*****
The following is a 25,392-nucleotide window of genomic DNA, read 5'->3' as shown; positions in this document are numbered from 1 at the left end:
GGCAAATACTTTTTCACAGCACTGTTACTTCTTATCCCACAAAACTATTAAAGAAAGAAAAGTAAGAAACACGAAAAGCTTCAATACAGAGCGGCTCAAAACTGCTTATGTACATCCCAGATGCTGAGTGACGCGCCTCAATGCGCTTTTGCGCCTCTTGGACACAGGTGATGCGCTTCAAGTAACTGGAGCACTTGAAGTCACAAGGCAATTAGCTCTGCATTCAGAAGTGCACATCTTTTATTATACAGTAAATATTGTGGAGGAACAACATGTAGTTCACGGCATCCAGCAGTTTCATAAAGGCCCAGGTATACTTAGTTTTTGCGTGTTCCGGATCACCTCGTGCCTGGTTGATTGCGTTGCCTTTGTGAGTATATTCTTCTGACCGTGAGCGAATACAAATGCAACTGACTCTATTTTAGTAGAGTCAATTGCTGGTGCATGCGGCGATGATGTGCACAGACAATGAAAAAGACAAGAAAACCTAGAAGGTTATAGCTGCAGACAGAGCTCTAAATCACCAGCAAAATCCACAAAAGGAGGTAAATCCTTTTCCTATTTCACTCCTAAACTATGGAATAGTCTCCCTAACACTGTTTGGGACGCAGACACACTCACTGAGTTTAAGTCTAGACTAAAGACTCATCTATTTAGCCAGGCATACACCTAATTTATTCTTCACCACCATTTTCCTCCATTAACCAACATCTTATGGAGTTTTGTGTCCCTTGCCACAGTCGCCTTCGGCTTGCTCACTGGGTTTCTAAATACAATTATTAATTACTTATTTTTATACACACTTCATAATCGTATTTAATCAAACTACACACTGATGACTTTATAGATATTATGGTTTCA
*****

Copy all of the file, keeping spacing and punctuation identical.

The following is a 25,392-nucleotide window of genomic DNA, read 5'->3' as shown; positions in this document are numbered from 1 at the left end:
GGCAAATACTTTTTCACAGCACTGTTACTTCTTATCCCACAAAACTATTAAAGAAAGAAAAGTAAGAAACACGAAAAGCTTCAATACAGAGCGGCTCAAAACTGCTTATGTACATCCCAGATGCTGAGTGACGCGCCTCAATGCGCTTTTGCGCCTCTTGGACACAGGTGATGCGCTTCAAGTAACTGGAGCACTTGAAGTCACAAGGCAATTAGCTCTGCATTCAGAAGTGCACATCTTTTATTATACAGTAAATATTGTGGAGGAACAACATGTAGTTCACGGCATCCAGCAGTTTCATAAAGGCCCAGGTATACTTAGTTTTTGCGTGTTCCGGATCACCTCGTGCCTGGTTGATTGCGTTGCCTTTGTGAGTATATTCTTCTGACCGTGAGCGAATACAAATGCAACTGACTCTATTTTAGTAGAGTCAATTGCTGGTGCATGCGGCGATGATGTGCACAGACAATGAAAAAGACAAGAAAACCTAGAAGGTTATAGCTGCAGACAGAGCTCTAAATCACCAGCAAAATCCACAAAAGGAGGTAAATCCTTTTCCTATTTCACTCCTAAACTATGGAATAGTCTCCCTAACACTGTTTGGGACGCAGACACACTCACTGAGTTTAAGTCTAGACTAAAGACTCATCTATTTAGCCAGGCATACACCTAATTTATTCTTCACCACCATTTTCCTCCATTAACCAACATCTTATGGAGTTTTGTGTCCCTTGCCACAGTCGCCTTCGGCTTGCTCACTGGGTTTCTAAATACAATTATTAATTACTTATTTTTATACACACTTCATAATCGTATTTAATCAAACTACACACTGATGACTTTATAGATATTATGGTTTCA